Retro Running

Recently I decided that I needed to learn how to run backwards. I came to this conclusion after several group training runs with Team Challenge when I wanted to be able to face my runners while talking to them during a run. I felt like I would be too clumsy if I did it though, and the odds of me falling down were probably pretty high*. So I did what any self-respecting geek girl in this day-and-age would do when they’re curious about something… I Googled it!

Backward Running
Turns out, there is a lot of information on running backwards. And it’s also known by several different names: backwards running, retro running, retro locomotion or the German name of Rückwartslaufen.

The practice does have cult followings that have decided it necessary to run that way all the time. Can you imagine if you saw someone running down the road backwards? Then can you imagine if you saw that same person doing that regularly? Kind of weird… but the reasons for it are pretty interesting.

One benefit is that it’s supposed to help counter-balance the strain that comes from regular forward running. Backward running is a way to overcome fear (like walking on hot coals?). And integrating backward running and side-step running into your routine can help you develop a more effective range of motion, thus reducing the chance of injury.

Just like with barefoot running, I have no aspirations to do this all the time or in a race. But I think mixing some drills into my training could make me a stronger running. Most sources recommend that you begin with backward walking (retropedaling) to begin the strengthening. I considered trying to incorporate a little of this into my day on my treadmill, but that feels really weird. I think this is due to the direction the belt travels. I could always drive to one of the resorts on The Strip or to the airport and walk on moving walkways, but that’s way too much effort out of my normal schedule for something that I’m not even sure would be that beneficial.

Here are a few sources I found:
Wikipedia entry on Backward Running
Backward Running Benefits by Barry T. Bates, PhD
Backward Running Backward

What do you think – would you run backwards if it could help improve your running?

*Sometimes I think my parents should have named me Grace, as a sort of ironic opposite to how I really am. If there’s a wall nearby, I’ll run into it. My legs are always covered in bruises that I have no recollection of how I obtained them. And trust me when I say that falling down the stairs at a movie theatre is not the show the audience was expecting and it’s embarrassing to have to describe to the staff there that it’s your butt that is wounded.

Backward running image from www.backward-running-backward.com/

6 comments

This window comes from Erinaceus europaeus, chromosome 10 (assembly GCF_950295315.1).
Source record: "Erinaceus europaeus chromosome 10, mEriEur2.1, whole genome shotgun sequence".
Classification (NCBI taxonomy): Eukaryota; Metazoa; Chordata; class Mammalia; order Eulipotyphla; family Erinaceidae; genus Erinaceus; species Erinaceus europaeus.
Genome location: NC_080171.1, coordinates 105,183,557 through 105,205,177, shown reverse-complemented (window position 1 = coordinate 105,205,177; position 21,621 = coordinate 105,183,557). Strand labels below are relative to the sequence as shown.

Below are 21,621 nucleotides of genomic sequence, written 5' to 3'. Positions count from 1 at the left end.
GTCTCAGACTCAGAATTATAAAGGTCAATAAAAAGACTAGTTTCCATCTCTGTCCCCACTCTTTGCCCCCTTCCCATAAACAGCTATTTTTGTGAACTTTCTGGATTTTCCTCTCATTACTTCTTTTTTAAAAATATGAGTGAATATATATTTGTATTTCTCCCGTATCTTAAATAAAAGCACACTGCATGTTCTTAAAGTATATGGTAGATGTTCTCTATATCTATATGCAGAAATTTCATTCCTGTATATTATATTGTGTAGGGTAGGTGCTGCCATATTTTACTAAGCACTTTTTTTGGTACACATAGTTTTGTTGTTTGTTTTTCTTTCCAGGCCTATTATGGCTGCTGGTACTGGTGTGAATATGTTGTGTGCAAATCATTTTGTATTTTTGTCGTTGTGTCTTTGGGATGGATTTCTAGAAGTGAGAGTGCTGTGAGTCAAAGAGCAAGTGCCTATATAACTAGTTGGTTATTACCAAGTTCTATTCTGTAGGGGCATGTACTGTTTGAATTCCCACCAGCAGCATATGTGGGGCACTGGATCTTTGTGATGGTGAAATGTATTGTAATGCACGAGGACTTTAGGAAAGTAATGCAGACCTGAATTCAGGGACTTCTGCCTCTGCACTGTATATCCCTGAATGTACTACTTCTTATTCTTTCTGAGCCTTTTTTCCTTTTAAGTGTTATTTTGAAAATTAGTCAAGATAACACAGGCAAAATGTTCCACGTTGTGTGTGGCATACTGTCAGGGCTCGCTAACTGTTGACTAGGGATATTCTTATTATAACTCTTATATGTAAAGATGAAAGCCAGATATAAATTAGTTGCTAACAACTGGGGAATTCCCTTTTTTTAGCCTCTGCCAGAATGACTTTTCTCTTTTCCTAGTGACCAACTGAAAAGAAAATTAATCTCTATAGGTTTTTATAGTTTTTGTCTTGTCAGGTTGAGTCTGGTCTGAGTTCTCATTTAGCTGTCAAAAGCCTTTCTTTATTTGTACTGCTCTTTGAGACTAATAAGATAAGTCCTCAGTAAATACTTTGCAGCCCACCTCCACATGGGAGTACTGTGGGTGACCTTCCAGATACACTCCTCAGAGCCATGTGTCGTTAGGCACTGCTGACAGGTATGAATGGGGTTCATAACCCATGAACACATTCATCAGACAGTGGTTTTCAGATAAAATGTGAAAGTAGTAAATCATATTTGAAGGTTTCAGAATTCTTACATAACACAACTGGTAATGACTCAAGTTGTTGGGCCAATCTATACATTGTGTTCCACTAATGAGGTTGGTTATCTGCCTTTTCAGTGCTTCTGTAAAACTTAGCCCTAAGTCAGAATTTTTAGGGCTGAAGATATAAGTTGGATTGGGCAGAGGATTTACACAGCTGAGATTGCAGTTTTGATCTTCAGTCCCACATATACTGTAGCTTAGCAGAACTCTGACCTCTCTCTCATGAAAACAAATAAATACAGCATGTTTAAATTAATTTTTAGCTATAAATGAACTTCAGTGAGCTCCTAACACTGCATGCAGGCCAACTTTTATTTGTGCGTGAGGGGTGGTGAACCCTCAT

1. I would have named you Grace because you are so much more coordinated than I am!

    It’s kind of funny because I have been doing “circles” on the treadmill lately. I go forward for a minute, turn to the right 90 degrees for a minute, turn backwards for a minute, then turn again to the other side for a minute. I have been doing this to try to strengthen my knee joint from all angles. Of course my backwards and sideways moves are all at a slow walk. I’m certainly not coordinated enough to go sideways on a fast treadmill.

    • I’m not coordinated to go fast on a treadmill in multiple directions either! It’s funny how I keep finding that your physical therapy is good for everyday improvement too!

  2. You’ve listed some good resources for it, and I know your ‘students’ will be super impressed!

    I’ve done a bunch of walking backwards to help stretch my calves and it helps a ton. You’ll have to share how it goes!

  3. I remember a few drills in football and track where I coaches told us to run backwards, but for the most part I thought it was just to have another drill to put us through (although for football in did serve a purpose for cornerbacks). Anyway, a couple of thoughts that I have on this:
    1. Change a rountine can help keep running fun. Even though I have different types of runs 4 days a week, week to week is still the same. Throwing in some backward runs might kept things interesting.
    2. Running backwards seems to apply the principle of muscule confusion. You are using the same primary muscules as running, but you are asking them to work in a completely different way. I would love to hear more info on the results of continued training with backward running.

    • You know, my husband told me he had to do backward running drills for football too! He told me he’d setup cones for me to run between in the backyard to practice diagonal and backward running!

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